In August 1979, a Republican candidate for president named Ronald Reagan published an op-ed in the Washington Post titled “Recognizing the Israeli Asset.” The piece examined the Middle East from Reagan’s fundamental perspective on American foreign policy as a “We win, they lose” fight against totalitarian Communism; as Reagan wrote, “the paramount American interest in the Middle East is to prevent the region from falling under the domination of the Soviet Union.”
While most eyes were turned to Europe and our NATO allies, Reagan recognized the seriousness of the Soviet threat to key energy resources in the Middle East, and that both America and our European and Asian allies could be jeopardized by Soviet control over these economic lifelines. Rather than despairing, however, Reagan looked for opportunities, and pointed out that Israel provided a vital bulwark against Soviet expansionism in the Middle East that could protect American security interests. He rightly concluded that Israel could be a vital American strategic ally — and, better yet, it was a like-minded democracy.
Reagan’s analysis proved prescient. Throughout his presidency, Israel repeatedly contained the advances of Soviet-backed states, playing a vital role in President Reagan’s ultimate victory over the USSR.
Today, however, the United States faces a new existential threat that is every bit as serious as Communism: radical Islamic terrorism. And the Middle East has become ground zero in our generation’s challenge.
Israel has been on the front lines of this fight for decades. On the one hand we have the Islamic Republic of Iran and its network of Shiite militias threatening stability throughout the region and beyond. Iran has exerted control and influence over four Arab capitals. These are no longer proxy interventions; they are direct threats to these nations’ sovereignty made even more serious by Iran’s pursuit of nuclear weapons.
On the other hand, radical Sunni terrorist organizations including (but certainly not limited to) ISIS and al-Qaeda are waging violent jihad against America and our allies at every opportunity — and as the recent attacks on Paris and San Bernardino demonstrate, this is not an isolated regional threat but rather one that aims to strike at the heart of Western democracies.
Given these threats to our vital national interests, Israel stands out even more clearly than in Reagan’s time as a critical ally on the first line of Western defense in the face of expansionist ambitions of Iran and Islamic supremacist networks.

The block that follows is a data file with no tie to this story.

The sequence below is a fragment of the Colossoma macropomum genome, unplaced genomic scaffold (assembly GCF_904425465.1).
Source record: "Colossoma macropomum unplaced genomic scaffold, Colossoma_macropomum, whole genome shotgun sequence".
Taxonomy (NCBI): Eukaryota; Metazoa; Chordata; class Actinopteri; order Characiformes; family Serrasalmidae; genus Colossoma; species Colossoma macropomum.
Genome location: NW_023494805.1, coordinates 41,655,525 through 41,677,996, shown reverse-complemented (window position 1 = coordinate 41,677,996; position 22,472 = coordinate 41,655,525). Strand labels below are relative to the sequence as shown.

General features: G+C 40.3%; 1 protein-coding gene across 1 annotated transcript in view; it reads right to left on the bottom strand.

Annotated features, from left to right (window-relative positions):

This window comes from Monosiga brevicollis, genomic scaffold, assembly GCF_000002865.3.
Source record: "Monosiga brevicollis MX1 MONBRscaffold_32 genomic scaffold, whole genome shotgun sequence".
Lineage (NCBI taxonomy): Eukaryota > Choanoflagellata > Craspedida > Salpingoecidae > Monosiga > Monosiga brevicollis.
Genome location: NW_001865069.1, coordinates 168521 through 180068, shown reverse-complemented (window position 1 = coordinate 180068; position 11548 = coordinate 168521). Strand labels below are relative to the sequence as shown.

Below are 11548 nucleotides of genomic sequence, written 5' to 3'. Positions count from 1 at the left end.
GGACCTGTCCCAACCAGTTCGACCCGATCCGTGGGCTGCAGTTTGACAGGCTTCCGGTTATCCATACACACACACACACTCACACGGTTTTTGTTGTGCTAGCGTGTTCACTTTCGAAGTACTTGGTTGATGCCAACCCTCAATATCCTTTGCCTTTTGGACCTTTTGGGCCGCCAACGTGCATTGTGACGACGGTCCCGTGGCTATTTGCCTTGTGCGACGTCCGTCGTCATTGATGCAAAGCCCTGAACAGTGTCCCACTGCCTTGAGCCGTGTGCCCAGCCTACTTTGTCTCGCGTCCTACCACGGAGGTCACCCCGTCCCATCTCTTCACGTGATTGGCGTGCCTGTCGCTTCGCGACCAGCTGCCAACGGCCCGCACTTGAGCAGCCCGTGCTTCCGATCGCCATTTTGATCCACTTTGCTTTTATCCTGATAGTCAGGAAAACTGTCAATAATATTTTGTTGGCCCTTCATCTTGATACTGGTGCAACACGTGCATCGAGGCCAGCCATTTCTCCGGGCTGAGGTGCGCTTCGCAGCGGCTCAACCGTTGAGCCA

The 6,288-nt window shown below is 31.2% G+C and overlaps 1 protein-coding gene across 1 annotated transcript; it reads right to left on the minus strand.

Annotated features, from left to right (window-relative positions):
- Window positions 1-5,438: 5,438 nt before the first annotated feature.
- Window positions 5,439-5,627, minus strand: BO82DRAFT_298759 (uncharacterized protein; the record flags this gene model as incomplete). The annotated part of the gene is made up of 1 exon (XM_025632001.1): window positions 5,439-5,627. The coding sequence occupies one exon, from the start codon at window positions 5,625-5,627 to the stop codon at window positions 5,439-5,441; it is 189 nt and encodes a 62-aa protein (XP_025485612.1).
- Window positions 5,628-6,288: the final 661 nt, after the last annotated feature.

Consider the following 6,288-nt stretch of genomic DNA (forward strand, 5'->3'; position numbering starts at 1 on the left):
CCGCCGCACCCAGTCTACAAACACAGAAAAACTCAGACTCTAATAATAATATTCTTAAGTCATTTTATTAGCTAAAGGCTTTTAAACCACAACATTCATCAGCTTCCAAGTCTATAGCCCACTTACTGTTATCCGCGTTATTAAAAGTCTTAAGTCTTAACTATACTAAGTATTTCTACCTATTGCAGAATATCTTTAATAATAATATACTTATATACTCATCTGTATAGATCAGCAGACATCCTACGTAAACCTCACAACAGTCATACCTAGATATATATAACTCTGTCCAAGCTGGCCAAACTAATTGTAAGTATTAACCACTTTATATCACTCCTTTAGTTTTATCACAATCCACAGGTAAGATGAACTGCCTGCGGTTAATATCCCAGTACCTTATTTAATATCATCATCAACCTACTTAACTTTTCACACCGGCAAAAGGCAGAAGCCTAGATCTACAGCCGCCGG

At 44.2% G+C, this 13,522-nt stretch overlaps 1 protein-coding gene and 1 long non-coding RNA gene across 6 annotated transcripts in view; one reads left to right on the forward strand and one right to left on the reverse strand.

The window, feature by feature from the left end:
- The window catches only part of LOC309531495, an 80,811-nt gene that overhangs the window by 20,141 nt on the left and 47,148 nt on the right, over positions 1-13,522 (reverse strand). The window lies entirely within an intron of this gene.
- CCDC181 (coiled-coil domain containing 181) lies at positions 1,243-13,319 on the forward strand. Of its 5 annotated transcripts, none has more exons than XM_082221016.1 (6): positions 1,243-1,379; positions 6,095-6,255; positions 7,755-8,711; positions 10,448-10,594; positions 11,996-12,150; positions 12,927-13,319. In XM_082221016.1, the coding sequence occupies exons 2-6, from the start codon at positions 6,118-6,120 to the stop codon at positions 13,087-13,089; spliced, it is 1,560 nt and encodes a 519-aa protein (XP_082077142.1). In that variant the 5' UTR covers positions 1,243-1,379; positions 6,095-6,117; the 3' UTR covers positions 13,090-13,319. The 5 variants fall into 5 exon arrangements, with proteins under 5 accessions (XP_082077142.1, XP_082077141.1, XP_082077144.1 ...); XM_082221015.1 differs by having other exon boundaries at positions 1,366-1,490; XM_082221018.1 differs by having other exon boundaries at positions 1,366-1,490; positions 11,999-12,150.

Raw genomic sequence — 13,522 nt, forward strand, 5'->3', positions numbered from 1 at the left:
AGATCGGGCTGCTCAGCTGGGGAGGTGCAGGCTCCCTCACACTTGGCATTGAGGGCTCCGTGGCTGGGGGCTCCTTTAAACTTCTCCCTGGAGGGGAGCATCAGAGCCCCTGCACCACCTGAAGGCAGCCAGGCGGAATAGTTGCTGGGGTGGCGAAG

The fundamentally misguided Obama-Clinton foreign policy has, however, lurched in the opposite direction. The shocking revelation on Tuesday by the Wall Street Journal of the unprecedented surveillance campaign this administration launched — not on the supreme leader of Iran to prevent him from getting a nuclear weapon, but on the prime minister of Israel to prevent him from stopping the president’s disastrous nuclear deal with Tehran —is only the most recent example of the Obama administration’s outrageous behavior toward Israel that has only served to embolden Israel’s enemies — who are our enemies, too.
If elected president, on my first day in office the world will know that the American-Israeli alliance is back. For starters, my administration will immediately recognize Jerusalem as the eternal, undivided capital of Israel and so the proper location of the U.S. embassy.
Moving forward, we must continue to support Israel’s regional qualitative military edge, and I will make sure that, especially in light of the worsening security climate caused by Iran and ISIS, Israel has everything it needs to defend itself as we complete the negotiations on the 2017 Memorandum of Understanding between our two countries. The new MoU will be an important opportunity to refine our security partnership on a range of subjects. But it will also be an even more important opportunity to make clear to the world that this alliance is once again a strategic bedrock for the United States.
In addition, I will immediately reassess U.S. policy towards the Palestinian Authority. No American tax dollars should go to an organization that incites hatred against Israel and seeks to partner with terrorist groups. I will move to defund the United Nations if it continues its anti-Israel bias, and withdraw federal funding from any American university that boycotts Israel.
In the face of dangerous and expanding radical Islamist threats, the next president must, like President Reagan, look for opportunities. The emergence of a flourishing, pro-American democracy in Israel has been one of the great strategic gifts to the United States over the last 70 years. A strong Israel, robustly supported by America, is indispensable to Middle East security. And America’s security is significantly enhanced by a strong Israel. Israel has been, is, and always will be the Middle East bulwark in defense of the West. We should celebrate our alliance, not squander it.
Ted Cruz is a senator from Texas and Republican presidential candidate. Contact: www.tedcruz.org
From: Des Moines Register